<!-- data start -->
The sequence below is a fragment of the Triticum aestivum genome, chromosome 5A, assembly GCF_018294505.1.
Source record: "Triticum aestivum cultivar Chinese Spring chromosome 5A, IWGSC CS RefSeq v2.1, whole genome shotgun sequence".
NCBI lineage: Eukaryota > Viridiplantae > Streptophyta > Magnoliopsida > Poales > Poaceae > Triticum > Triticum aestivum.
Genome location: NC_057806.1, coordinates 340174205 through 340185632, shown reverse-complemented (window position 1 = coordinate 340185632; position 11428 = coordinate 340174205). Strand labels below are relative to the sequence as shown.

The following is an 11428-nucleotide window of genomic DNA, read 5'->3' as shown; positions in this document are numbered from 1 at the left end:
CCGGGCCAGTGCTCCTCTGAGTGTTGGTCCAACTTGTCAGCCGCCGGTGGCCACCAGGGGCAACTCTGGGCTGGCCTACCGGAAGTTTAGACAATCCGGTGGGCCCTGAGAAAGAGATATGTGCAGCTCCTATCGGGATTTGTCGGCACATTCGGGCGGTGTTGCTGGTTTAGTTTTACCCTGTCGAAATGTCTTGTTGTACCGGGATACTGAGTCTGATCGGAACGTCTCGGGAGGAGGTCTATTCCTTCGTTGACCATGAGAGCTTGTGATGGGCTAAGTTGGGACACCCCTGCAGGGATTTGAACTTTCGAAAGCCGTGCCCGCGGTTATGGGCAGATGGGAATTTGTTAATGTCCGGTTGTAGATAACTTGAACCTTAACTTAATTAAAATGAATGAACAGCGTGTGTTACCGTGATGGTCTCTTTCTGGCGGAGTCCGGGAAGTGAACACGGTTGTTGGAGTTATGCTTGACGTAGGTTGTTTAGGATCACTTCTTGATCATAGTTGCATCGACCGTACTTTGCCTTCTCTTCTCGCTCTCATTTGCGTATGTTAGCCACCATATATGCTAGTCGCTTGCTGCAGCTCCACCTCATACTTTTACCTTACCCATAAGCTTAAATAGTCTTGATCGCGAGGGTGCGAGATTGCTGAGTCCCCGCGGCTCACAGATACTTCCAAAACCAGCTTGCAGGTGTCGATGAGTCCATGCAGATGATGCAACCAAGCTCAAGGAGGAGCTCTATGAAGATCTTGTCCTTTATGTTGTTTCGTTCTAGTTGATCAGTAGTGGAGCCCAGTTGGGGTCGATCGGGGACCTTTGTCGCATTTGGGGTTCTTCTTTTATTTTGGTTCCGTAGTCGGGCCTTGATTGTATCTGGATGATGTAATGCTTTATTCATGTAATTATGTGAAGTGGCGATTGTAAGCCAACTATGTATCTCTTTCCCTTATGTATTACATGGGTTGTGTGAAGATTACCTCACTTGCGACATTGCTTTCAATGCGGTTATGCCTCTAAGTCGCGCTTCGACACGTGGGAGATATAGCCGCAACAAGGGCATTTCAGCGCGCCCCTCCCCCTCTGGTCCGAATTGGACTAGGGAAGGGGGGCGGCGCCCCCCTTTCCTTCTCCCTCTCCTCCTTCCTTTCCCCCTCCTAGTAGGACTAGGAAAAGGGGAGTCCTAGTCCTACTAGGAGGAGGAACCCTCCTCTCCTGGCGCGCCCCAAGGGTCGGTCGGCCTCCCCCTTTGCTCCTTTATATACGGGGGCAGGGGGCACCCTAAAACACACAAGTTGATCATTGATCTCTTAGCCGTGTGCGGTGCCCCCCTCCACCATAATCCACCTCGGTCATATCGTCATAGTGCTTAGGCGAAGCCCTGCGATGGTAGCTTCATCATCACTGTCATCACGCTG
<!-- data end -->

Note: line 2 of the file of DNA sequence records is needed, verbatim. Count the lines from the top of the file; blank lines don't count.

Source record: "Triticum aestivum cultivar Chinese Spring chromosome 5A, IWGSC CS RefSeq v2.1, whole genome shotgun sequence".